There I was in a Gaybar filled with Gaymen of all sorts (well......not my sort certainly) and felt like I was not part of the ocean. They were all the salt water and I was the fresh water, or maybe they were the fresh water and I was the salt water. Either way, I was a different kind of water than they were, although I felt my wateriness very much. I felt my Queerness. It was just not their Queerness. It was a Queerness that was not of a tribe but of isolation. My Tribe is dead. All dead. Every last one of them dead. And perhaps that's one of the strongest reasons I have to make my film "From The Ashes RIsen" so that I can bring my Tribe back to life somehow, if even for 90 minutes. Bring them back to life, like that heart-rending final scene in 'Long Time Companion" where all the dead Men come back to the beach on Fire Island to hug and dance and love and be the Tribe again. Indeed, perhaps that's why I must make my film. I must bring back the Tribe to do all those things that we did and that got so sadly lost, even among those that survived the holocaust and lived. They, too, lost it.

There are a few left who know who we are, but they are very few and very far between. There are a few left who ache in their Spirits for the Rituals and the Rites, for the Symbols and the Myth. There are a few left who metaphorically nod their head in deference and respect and with their eyes say, "Good evening, Father", and I know that in some the Tribe is remembered in the blood, that in some the Tribe is remembered in the collective unconscious. Those few are sometimes around me and help me know who I am, because tonight at Hydrate, I didn't have a clue. I just knew that my aged AIDS-ridden body was aching and that my left foot was throbbing in pain and that I could not sit there anymore in the midst of the ├╝ber Queer world that was so macrosocmic when I felt my own microcosm in relation to that larger cosmic structure. I left, making my excuses to Acid Betty telling her that I was not feeling well and would she please relay that to our friend Randy whose night it was, but that I could not stay. My body pain was my Tribal pain, and I felt so alone that I had to go home and really be alone. At least in my aloneness I would not be lonely. In my real aloneness I can at least re-member the life of the Tribe, the joy of real liberation, the Dance that only the Elders can tell. I can re-member it all,and just be alone. Ageism is an ugly truth in the world of Queermen, especially when it is internalized and mine was internalized big time. I got out of there and went home. I cried myself to sleep, mourning the loss of the Myth, mourning the loss of my family of Queermen who were my true companions, friends, and lovers, all taken by the genocide, mourning the loss of the Tribe as I knew it. I think I have not felt so bereft of a community since the holocaust wiped out my entire generation of Queermen in Amerika in just. Where will I go now? Who will hear me now? Who will understand my loss now? Who can know the depth of pain that we all experienced when we were dying like flies on flypaper? I don't know what will become of me now. Now. Now it is time to make my film, to attempt to resurrect the Tribal Consciousness. Acid Betty, Cyon Flare, Randy, and Epiphany are all the face of the Tribe now, and beautiful faces they are, too, especially Cyon who knows the deeper meaning of community, how hard it is to re-make that which died a horrible death. Ageism is a nasty thing, an evil, horrific thing, and those three Drag Queens don't possess one iota of it. They love me, but it is a different kind of love than I have known before. It is my vocation to find more of that love, more of the new face of the Tribe and re-envision community where, for all practical purposes, there is none. I will do it. My film will do it. "From The Ashes Risen" will do it. I swear on the souls of my dead brothers that I will bring the Tribe back to the beach on Fire Island so that we can all dance the Dance together once again.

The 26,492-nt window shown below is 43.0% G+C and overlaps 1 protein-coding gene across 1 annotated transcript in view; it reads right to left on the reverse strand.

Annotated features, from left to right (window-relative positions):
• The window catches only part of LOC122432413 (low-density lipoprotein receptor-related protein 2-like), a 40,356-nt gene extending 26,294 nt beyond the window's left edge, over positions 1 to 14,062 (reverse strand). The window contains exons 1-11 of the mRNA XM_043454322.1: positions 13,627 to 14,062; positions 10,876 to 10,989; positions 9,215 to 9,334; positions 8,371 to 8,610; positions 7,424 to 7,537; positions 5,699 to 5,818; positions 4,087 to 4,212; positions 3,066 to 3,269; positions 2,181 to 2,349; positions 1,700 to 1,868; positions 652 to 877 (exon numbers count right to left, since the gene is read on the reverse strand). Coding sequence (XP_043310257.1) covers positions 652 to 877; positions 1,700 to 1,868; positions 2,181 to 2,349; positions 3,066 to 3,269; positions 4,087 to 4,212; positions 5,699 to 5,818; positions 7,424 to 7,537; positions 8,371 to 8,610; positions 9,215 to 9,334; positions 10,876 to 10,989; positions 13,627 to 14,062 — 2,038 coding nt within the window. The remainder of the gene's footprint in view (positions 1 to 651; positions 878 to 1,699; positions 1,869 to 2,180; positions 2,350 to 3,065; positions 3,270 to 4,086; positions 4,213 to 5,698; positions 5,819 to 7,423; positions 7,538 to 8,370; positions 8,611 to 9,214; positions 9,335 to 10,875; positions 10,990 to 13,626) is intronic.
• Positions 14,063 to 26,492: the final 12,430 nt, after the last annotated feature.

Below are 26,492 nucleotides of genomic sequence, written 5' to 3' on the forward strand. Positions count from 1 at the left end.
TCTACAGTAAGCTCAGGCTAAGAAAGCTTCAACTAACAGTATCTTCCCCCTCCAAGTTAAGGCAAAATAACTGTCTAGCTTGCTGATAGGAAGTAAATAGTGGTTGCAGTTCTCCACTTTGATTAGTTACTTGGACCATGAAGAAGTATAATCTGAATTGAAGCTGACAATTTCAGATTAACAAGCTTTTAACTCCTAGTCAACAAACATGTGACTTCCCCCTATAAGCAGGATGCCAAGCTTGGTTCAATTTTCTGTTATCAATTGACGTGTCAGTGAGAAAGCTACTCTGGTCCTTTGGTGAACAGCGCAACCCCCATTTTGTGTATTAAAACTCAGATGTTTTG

1 comment:

  1. Roger..
    Thank you for this post. It's beautiful and poignant and so relevant for us Queermen who are aging into a world where our Tribe has yet again been shattered by corporate take overs and marketing. A world where the young queers don't know their own history, even as recent as as 40 years ago. I avoided so called Gay Pride yesterday and spent the day by myself remembering those years where I felt spiritual connection and solidarity with my queer brothers and not the need to be assimilated into the rotten pie of str8 society.
    If I had been in Hydrate with you, I'd have sat with you the entire evening. Bless you my dear brother.